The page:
Location
    Sunbury, NC
    Posts
    1,789

    Default

    Agree with all others have said. The fact that she straightened up when you corrected her is definitely a sign that she's acting out of defiance, not being scared or anything. We are extremely quick to make no bones about intolerance of bad behavior, even with very young foals. At the first sign of it, we immediately do something appropriate for the crime. And we are very, very consistent with what is acceptable and what is not. They might be scared of you for a short time after a correction, but in the most basic sense fear = respect. Right after we correct though, in about 3-4 minutes, we follow up with love and attention, so they know it was the act that we didn't approve of, but we still love them .
    Signature Sporthorses
    www.signaturesporthorses.com



  18. #18
    Join Date
    Jun. 5, 2003
    Location
    PA
    Posts
    891

    Post

    Quote Originally Posted by amastrike View Post
    ASB, I have been assertive with her. I got a big long buggy whip to beat her while maintaining a safe distance. But then she behaves, I get complacent, and she turns into a monster again. This is the first she's pulled this crap in a couple of months.
    I don't think is is unusual for a youngster to get a bit snotty at times and test the waters. Most of mine have except for one complacent filly so far. However at the very first inkling of this I tend to provoke a "Come to Jesus" meeting at a time and place I am fully prepared to take my time and win - that means I have gloves, whip, boots, helmet the right lead or lunge line, a chain over the nose if necessary and backup if I think I might need it. Give yourself the advantage.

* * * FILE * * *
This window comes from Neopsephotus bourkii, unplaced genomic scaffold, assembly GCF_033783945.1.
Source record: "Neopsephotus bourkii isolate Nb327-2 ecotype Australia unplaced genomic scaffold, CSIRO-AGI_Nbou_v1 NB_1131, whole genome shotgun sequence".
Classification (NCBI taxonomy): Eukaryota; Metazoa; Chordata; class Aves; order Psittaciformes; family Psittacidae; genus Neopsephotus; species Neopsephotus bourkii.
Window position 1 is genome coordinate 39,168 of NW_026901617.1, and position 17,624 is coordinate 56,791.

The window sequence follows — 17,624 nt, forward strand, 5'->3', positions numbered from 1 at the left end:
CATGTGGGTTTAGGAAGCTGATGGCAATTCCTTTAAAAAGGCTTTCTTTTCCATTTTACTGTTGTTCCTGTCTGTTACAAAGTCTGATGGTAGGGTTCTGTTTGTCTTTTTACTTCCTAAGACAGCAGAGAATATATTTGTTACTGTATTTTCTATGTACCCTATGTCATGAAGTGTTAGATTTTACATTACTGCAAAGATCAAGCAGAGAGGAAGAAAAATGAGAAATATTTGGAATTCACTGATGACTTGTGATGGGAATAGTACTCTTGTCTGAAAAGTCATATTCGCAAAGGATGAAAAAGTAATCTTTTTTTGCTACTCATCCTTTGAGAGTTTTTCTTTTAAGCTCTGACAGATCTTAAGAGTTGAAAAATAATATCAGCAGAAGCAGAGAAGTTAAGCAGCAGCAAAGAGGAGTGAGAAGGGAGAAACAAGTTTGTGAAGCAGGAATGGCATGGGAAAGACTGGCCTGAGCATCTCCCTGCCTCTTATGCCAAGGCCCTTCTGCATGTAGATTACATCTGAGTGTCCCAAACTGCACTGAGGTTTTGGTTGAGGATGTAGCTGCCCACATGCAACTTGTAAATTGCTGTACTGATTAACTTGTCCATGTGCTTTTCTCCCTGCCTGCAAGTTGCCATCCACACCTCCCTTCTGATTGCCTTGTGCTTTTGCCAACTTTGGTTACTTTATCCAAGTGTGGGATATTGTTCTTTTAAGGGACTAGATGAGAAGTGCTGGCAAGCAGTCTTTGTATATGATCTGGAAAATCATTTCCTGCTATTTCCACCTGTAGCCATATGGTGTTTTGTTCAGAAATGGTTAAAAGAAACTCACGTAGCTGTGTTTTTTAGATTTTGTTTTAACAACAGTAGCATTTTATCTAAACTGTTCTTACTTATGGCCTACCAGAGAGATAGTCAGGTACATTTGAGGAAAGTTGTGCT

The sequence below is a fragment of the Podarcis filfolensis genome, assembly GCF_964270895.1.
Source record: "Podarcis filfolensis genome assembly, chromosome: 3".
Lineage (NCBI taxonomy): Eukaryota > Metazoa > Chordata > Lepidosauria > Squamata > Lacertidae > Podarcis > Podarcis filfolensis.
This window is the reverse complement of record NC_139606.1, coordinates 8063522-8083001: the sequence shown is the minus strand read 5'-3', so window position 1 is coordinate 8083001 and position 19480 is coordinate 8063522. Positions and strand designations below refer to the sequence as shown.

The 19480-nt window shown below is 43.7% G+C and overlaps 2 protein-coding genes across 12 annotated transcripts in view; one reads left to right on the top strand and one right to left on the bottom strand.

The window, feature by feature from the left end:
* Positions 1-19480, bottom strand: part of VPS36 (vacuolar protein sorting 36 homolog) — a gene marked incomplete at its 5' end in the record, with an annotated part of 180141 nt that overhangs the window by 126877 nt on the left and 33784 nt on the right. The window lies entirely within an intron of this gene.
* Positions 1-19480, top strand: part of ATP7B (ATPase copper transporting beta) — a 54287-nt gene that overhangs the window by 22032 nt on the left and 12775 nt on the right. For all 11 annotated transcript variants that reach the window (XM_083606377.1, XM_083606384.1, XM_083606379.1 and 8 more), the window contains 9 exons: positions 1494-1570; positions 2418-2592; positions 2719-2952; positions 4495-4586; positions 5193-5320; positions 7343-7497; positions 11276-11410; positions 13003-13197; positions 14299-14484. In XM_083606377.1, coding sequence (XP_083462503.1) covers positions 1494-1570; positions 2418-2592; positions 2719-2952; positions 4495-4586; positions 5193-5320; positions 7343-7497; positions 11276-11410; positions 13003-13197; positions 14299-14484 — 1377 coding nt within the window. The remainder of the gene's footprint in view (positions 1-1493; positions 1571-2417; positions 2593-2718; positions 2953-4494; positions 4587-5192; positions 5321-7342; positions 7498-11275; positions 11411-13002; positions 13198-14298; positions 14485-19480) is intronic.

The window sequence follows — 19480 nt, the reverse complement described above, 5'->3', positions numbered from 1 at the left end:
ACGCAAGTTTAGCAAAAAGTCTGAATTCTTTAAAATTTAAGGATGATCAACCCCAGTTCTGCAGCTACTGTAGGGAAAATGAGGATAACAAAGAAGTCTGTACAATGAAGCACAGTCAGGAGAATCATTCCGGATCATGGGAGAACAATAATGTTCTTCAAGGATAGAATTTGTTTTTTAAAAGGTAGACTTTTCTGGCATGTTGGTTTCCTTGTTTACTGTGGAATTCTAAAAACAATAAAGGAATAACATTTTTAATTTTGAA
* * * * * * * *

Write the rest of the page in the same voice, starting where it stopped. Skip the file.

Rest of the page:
For one pushy yearling filly, that meant taking her in the indoor instead her normal routine of of out to the paddock after I turned out her buddy. I knew it would provoke a mini-meltdown in a safe place where I could take my time and work on the my space/your space issue. A few sessions like that and it was over. The worst by far was a gelding whose owner allowed him to rear on the way out to the pasture. Again, I picked a day, let him simmer in his stall a bit after everyone else went out and was ready for his antics. We did a lot of forward/sideways work moving away from me and it was exhausting and my arms felt like they were pulled out of my shoulders, but because I had the equipment - boots, whip, lunge line, gloves, by the end it was over, no one was hurt and he got over it.

    You have to be proactive. If you wait for her to misbehave another time and she gets away with it - you are not prepared or incapacitated from a kick or bite and cannot punish her instantly, she wins again. Then she gets smart enough to know when you do not have a crop in your hand and she tries something else, and.... she wins again. And now you are scared of her, ooops, she wins again.